I'm glad you're smiling has become she's become the 16-year old American has become the first person to gain 100 million followers on tiktok a platform on the show quite a bit she could make one post recommending a new product and it's done the work of a TV campaign billboards the lot Earth you compete with her.

Can I haven't heard of her? I have to confess Charlie the Amelia I mean that's pretty that's that's competition to use it it is in a way, but I'm sure we'll work out how to wear with her at some level as a partner.

I mean that's the point with all of these developments in the Co-op do you have to work out how to partner how to work alongside each other and how to make the most of it rather than seeing everything as a threat?

Members of staff are working hard to make sure you can optimise your message to tiktok tiktok something exciting if you're in the world of advertising look at these young influencers.

You think here are people with 100 million followers that you should use to try and get a message out absolutely one of our clients.

What they like to work system, so we help them with the various things and we use them for various things to go back to my cricut dog very vigorously I've got an implant.

What's the relative appeal or lack of what if you like the risks or exciting possibilities of a platform that tiktok so with an influencer like that.

You can't control that person.

Yeah, they might subsequently causes that you feel uncomfortable with but there's also huge following said how do you weigh the balance in the opportunity when it comes to something like that?

And you have to see what's used to have to see what's happening.

I don't want to close it down completely because you know that could be a bad mood but by the same token you have to be very diligent and always on your clothes with all of these digital partners for what might be going on then make sure that you protect your clients brands at all costs exactly I know you got the food business and the governors.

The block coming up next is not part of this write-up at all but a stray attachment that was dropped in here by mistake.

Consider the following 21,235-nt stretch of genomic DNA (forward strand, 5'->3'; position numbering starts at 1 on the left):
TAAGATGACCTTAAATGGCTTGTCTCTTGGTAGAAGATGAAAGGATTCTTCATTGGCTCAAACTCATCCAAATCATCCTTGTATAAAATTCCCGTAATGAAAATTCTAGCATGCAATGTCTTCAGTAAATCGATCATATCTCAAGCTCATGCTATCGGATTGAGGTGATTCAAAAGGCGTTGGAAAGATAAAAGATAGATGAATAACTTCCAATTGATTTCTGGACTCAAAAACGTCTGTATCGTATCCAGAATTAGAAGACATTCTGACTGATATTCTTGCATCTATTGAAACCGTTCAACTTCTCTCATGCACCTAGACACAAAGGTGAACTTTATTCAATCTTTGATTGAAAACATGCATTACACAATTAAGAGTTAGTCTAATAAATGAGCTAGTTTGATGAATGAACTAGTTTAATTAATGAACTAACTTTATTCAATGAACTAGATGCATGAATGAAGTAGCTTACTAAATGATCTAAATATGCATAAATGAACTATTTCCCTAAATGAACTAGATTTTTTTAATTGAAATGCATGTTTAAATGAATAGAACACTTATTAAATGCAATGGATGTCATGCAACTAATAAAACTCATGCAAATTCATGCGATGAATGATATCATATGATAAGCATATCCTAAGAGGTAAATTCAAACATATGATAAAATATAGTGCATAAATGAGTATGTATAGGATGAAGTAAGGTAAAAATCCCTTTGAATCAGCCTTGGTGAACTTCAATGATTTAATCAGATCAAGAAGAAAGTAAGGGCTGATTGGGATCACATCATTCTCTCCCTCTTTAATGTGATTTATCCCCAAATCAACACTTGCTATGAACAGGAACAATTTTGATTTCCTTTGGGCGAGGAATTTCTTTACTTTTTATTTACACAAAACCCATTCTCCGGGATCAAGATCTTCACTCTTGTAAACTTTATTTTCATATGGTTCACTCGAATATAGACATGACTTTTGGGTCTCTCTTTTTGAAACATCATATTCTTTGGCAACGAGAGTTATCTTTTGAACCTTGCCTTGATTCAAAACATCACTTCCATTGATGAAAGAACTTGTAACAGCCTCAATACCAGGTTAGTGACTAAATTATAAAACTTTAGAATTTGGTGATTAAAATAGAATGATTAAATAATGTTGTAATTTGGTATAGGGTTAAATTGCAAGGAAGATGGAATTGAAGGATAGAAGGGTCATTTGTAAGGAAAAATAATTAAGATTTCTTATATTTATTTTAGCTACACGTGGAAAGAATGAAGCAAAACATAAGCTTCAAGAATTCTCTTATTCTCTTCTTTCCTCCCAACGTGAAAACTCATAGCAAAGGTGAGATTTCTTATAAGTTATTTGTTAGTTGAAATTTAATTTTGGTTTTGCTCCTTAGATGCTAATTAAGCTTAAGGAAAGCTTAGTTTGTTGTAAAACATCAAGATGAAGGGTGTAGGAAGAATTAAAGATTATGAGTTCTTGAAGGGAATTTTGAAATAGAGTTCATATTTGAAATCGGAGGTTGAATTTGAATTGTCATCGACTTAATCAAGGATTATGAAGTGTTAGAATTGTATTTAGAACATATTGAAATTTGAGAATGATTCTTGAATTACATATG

Just launched a six-week station ever junk food ads blanket way and I not really paying much attention to the details of the latest development, but this is the hfs testing which is around trying to get any kind of food that you can buy in a fast way to not be advertised in certain channels that those brands rely quite heavily on advertising.

Noseband on all advertising is it for products high in Salt sugar and fat online worked to make sure that what they sell is significantly healthier than it was before and as healthy as healthy as it needs to be and sew blanket banning.

Just feels like a particularly considered way of going about it.

Not which you know on one level you type the government would be trying to help and support particularly now.

What was hurting businesses, is it that actually is punishing some business that have tried pretty hard or that having this kind of blanket bannercross, so we businesses that are actually coming so many different is just a bit unsettled to generalize.

You'll like it has been given an assault to and an awful.

Lot of work has been done by many different parties and the brands and companies involved to make the case that the government and don't seem to be listening.

I know they're busy with other things right now, but they just don't seem to be listening.